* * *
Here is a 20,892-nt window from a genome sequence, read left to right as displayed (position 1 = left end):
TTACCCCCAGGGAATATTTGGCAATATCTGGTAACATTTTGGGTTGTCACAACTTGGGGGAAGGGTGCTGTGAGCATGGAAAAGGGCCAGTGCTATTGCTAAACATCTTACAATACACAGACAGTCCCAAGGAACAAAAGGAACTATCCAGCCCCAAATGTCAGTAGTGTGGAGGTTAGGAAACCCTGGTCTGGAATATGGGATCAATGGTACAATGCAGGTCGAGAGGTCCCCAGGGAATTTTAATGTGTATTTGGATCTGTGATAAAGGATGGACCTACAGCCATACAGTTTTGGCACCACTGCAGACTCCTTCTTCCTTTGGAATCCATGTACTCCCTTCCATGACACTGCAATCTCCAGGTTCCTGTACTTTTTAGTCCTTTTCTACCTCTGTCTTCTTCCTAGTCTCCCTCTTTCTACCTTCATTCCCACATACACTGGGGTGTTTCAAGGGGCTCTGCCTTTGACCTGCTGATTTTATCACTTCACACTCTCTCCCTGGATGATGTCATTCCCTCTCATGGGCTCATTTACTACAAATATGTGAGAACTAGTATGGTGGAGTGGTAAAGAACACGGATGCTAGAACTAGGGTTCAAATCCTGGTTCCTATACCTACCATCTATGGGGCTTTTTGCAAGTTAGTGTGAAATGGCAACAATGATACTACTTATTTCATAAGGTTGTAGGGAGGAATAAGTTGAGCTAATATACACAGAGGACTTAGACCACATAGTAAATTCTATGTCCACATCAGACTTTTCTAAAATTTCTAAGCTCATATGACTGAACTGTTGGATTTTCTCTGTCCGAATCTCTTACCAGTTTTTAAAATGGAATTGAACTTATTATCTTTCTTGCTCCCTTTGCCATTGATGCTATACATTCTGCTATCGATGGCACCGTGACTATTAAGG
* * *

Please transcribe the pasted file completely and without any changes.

Here is a 20,892-nt window from a genome sequence, read left to right as displayed (position 1 = left end):
TTACCCCCAGGGAATATTTGGCAATATCTGGTAACATTTTGGGTTGTCACAACTTGGGGGAAGGGTGCTGTGAGCATGGAAAAGGGCCAGTGCTATTGCTAAACATCTTACAATACACAGACAGTCCCAAGGAACAAAAGGAACTATCCAGCCCCAAATGTCAGTAGTGTGGAGGTTAGGAAACCCTGGTCTGGAATATGGGATCAATGGTACAATGCAGGTCGAGAGGTCCCCAGGGAATTTTAATGTGTATTTGGATCTGTGATAAAGGATGGACCTACAGCCATACAGTTTTGGCACCACTGCAGACTCCTTCTTCCTTTGGAATCCATGTACTCCCTTCCATGACACTGCAATCTCCAGGTTCCTGTACTTTTTAGTCCTTTTCTACCTCTGTCTTCTTCCTAGTCTCCCTCTTTCTACCTTCATTCCCACATACACTGGGGTGTTTCAAGGGGCTCTGCCTTTGACCTGCTGATTTTATCACTTCACACTCTCTCCCTGGATGATGTCATTCCCTCTCATGGGCTCATTTACTACAAATATGTGAGAACTAGTATGGTGGAGTGGTAAAGAACACGGATGCTAGAACTAGGGTTCAAATCCTGGTTCCTATACCTACCATCTATGGGGCTTTTTGCAAGTTAGTGTGAAATGGCAACAATGATACTACTTATTTCATAAGGTTGTAGGGAGGAATAAGTTGAGCTAATATACACAGAGGACTTAGACCACATAGTAAATTCTATGTCCACATCAGACTTTTCTAAAATTTCTAAGCTCATATGACTGAACTGTTGGATTTTCTCTGTCCGAATCTCTTACCAGTTTTTAAAATGGAATTGAACTTATTATCTTTCTTGCTCCCTTTGCCATTGATGCTATACATTCTGCTATCGATGGCACCGTGACTATTAAGG